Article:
The curriculum for history classes today, especially AP history classes, slides over military history and focuses predominantly on how wars affect minorities and women. It always pains my students when we don't spend more time on the military history of wars and focus on everything else except for the battles, the weapons, or the valor of the soldiers. Classes will spend as much or more time on Rosie the Riveter as they will on the Battle of the Bulge. The same thing holds for the protest movements of the 1960s versus the Tet Offensive. Or the homefront in the Civil War will get more time than all the battles put together.I would add that the decline of instruction on military affairs is not limited to high schools. International security affairs, and especially strategic military doctrine, is one of the least studied subfields in international relations graduate training (or at least security studies comes after training in general IR theory and international political economy). Richard Betts was one of a number of political scientists in the 1990s who asked whether theories of military strategy were relevant after the cold war. Here's the abstract from his 1997 World Politics article:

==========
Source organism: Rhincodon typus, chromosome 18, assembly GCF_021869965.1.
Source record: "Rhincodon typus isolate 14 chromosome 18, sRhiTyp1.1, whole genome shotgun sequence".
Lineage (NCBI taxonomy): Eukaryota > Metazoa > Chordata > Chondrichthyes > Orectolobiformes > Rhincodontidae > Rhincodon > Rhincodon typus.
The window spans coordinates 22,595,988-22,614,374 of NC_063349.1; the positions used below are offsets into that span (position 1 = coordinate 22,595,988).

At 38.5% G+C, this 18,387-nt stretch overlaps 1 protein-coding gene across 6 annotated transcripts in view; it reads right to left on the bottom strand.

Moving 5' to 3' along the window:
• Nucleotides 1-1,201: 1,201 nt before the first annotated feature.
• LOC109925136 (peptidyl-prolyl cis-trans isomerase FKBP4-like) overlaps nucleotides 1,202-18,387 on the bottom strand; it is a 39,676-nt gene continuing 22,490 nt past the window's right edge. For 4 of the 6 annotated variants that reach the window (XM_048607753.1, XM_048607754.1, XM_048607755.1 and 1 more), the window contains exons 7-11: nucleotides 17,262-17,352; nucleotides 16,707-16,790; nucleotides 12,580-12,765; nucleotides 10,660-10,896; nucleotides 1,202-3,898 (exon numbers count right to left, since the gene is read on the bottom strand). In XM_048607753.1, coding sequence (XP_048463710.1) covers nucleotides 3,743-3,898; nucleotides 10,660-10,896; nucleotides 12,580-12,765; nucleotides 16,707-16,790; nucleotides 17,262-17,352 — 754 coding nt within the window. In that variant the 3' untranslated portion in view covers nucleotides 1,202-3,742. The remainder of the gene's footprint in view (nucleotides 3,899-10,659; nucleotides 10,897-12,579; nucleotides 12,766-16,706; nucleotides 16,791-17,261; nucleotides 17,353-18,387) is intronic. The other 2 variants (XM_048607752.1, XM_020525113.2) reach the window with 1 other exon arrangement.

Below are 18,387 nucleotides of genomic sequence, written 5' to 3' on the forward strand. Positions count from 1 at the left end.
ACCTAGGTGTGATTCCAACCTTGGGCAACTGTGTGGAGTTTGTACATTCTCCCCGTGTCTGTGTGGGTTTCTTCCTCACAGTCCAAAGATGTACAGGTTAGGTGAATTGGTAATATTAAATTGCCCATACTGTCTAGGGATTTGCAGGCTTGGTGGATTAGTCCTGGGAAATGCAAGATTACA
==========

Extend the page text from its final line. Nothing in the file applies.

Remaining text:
Political science attends to causes and consequences of war but only fitfully welcomes study of its conduct, because few grasp how much the dynamics of combat shape politics. Bernard Brodie called for development of strategic studies on the model of the discipline of economics, because neither the military nor academia treated the subject rigorously. His call was answered in the early cold war, with mixed results. Theories about nuclear deterrence burgeoned while empirical studies of war lagged. The late-cold war impasse in nuclear strategy, rooted in nato doctrine, shifted attention to conventional military operations and empirically grounded theory. Since the cold war, research on general theoretical questions about war and peace has been prospering, but education in military matters has been eroding. Interdisciplinary strategic studies integrate political and military elements of international conflict, but there is no recognized discipline of military science; military analysis is smuggled into political science and history departments, where it is resisted by calls to conceptualize security broadly or focus on purely theoretical work. If serious military studies are squeezed out of universities, there will be no qualified civilian analysts to provide independent expertise in policy and budget debates, and decisions on war and peace will be made irresponsibly by uninformed civilians or by the professional military alone.As Betts notes, it's not just political science, as graduate training in diplomatic history may be facing extinction as well, and one is hard put to find history departments with specialized history programs in diplomatic affairs, although there are a few still out there.